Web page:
Paving the way for increased POC use: AirSep
BUFFALO, N.Y. - Some time this summer, AirSep plans to debut a program that allows providers to purchase a portable oxygen concentrator at a price that doesn't inflict sticker shock. Under this new program, AirSep will sell a stationary concentrator and a portable concentrator, the LifeStyle, for about half the price providers now pay for some portable concentrators, company President Joe Priest said last month.
"We'll be coming out with some programs that we think will make it very economical for homecare providers to put a portable oxygen concentrator with a stationary concentrator as part of the Medicare model," Priest said.
The stationary will cover a patient's home oxygen needs, the portable his ambulatory requirements. Together they'll save the provider money by reducing deliveries, Priest said. Until now, AirSep advised providers not to not offer the LifeStyle to patients under Medicare's reimbursement for home oxygen therapy--the same for its new FreeStyle portable oxygen concentrator. The units cost too much and Medicare doesn't reimburse enough for them. It's better to have Medicare beneficiaries buy or rent them out of pocket, Priest said.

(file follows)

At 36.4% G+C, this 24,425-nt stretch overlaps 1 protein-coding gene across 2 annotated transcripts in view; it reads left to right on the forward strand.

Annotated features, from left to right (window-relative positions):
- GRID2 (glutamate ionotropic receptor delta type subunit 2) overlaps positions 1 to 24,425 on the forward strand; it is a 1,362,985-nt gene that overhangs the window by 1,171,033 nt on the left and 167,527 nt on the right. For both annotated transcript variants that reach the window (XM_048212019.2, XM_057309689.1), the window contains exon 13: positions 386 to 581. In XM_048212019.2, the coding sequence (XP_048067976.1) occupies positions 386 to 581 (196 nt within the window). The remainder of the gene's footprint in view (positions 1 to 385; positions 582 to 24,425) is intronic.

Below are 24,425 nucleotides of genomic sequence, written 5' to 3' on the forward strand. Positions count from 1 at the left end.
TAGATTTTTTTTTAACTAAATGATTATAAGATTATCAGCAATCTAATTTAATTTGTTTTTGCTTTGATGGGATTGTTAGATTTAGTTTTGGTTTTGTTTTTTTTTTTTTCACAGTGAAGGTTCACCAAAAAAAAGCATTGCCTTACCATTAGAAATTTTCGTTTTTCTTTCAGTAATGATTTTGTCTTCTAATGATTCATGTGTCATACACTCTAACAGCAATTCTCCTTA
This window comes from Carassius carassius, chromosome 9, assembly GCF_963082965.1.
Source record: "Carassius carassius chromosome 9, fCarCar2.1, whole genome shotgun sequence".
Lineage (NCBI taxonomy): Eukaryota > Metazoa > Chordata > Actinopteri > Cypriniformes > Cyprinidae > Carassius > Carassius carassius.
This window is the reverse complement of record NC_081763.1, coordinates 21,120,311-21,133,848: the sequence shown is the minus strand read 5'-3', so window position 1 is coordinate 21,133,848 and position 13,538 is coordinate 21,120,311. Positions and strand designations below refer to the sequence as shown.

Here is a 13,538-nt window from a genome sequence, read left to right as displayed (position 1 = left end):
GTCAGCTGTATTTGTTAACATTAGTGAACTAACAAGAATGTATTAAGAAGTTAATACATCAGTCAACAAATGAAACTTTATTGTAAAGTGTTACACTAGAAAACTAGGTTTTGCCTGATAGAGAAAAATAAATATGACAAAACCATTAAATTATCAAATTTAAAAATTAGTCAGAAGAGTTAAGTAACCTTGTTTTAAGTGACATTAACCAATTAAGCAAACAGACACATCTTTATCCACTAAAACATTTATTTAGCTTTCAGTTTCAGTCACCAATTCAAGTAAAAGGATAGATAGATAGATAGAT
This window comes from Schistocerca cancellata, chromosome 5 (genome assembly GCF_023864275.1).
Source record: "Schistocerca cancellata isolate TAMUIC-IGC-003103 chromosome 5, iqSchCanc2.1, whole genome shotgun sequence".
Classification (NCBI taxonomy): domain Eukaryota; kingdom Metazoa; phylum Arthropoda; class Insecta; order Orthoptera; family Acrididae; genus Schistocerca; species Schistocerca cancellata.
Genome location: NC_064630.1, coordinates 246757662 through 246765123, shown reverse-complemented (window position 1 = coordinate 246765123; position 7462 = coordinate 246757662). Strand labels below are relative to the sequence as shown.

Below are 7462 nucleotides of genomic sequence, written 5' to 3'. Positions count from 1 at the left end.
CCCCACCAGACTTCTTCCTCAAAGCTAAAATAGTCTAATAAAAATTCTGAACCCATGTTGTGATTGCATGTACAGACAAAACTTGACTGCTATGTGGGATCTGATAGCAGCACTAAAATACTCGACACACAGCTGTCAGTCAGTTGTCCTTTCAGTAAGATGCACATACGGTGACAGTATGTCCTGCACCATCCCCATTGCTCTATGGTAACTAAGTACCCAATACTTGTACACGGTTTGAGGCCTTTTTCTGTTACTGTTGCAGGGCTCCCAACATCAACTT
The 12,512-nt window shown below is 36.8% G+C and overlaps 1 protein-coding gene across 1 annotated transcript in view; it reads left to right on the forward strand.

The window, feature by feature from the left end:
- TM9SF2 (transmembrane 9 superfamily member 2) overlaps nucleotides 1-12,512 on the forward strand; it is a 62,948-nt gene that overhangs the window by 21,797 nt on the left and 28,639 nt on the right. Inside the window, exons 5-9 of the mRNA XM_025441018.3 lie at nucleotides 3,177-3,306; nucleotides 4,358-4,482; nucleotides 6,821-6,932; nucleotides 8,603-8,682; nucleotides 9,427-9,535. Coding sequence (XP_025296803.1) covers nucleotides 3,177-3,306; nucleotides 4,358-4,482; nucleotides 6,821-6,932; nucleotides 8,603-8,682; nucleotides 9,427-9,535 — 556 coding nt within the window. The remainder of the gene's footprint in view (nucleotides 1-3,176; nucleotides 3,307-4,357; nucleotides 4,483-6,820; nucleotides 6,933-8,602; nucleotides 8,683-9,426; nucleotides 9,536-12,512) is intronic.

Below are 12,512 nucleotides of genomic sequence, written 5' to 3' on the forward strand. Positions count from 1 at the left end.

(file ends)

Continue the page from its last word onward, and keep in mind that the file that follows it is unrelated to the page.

"Our attitude is that providers should take confidence in saying that this is a specialty product: 'I can't afford to provide it, but if you like, you can either buy it from me, or I'll rent it outside the Medicare program,'" he said.
AirSep continues to market the 3.5-pound FreeStyle for outside the Medicare model. But the company has been able to drive cost out of the older 9.5-pound LifeStyle, making it reasonably profitable to rent under Medicare reimbursement, Priest said.
"I think that is great, because what has held us back is price," said Alan Kirk, vice president of Total Home Health in Elgin, Ill.
Under Medicare, Total Home Health has provided one patient with a portable concentrator--a patient who consumed 60 portable cylinders a month and "wanted more," Kirk said. By eliminating the deliveries, "we figured we were saving money." The provider has sold, however, roughly half a dozen of the units to patients for about $5,000 apiece. The company also loans them free of charge to its oxygen patients who request a portable concentrator for travel.